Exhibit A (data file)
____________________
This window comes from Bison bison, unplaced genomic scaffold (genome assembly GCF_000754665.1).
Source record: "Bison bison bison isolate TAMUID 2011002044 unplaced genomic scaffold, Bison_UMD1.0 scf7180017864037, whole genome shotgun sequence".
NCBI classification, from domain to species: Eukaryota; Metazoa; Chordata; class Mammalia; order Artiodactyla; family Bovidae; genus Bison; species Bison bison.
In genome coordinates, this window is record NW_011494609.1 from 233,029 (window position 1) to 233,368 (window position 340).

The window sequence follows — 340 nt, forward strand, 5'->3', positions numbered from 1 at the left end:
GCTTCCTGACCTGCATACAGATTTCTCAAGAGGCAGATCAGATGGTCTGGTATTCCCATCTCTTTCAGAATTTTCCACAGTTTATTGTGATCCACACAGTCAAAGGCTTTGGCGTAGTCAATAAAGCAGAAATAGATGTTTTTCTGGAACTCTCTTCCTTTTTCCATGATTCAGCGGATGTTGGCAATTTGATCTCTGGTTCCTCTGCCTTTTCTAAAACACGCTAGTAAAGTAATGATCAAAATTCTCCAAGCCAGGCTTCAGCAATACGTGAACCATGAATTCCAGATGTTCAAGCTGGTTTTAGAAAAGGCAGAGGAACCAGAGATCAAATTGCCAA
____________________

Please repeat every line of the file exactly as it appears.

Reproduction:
This window comes from Bison bison, unplaced genomic scaffold (genome assembly GCF_000754665.1).
Source record: "Bison bison bison isolate TAMUID 2011002044 unplaced genomic scaffold, Bison_UMD1.0 scf7180017864037, whole genome shotgun sequence".
NCBI classification, from domain to species: Eukaryota; Metazoa; Chordata; class Mammalia; order Artiodactyla; family Bovidae; genus Bison; species Bison bison.
In genome coordinates, this window is record NW_011494609.1 from 233,029 (window position 1) to 233,368 (window position 340).

The window sequence follows — 340 nt, forward strand, 5'->3', positions numbered from 1 at the left end:
GCTTCCTGACCTGCATACAGATTTCTCAAGAGGCAGATCAGATGGTCTGGTATTCCCATCTCTTTCAGAATTTTCCACAGTTTATTGTGATCCACACAGTCAAAGGCTTTGGCGTAGTCAATAAAGCAGAAATAGATGTTTTTCTGGAACTCTCTTCCTTTTTCCATGATTCAGCGGATGTTGGCAATTTGATCTCTGGTTCCTCTGCCTTTTCTAAAACACGCTAGTAAAGTAATGATCAAAATTCTCCAAGCCAGGCTTCAGCAATACGTGAACCATGAATTCCAGATGTTCAAGCTGGTTTTAGAAAAGGCAGAGGAACCAGAGATCAAATTGCCAA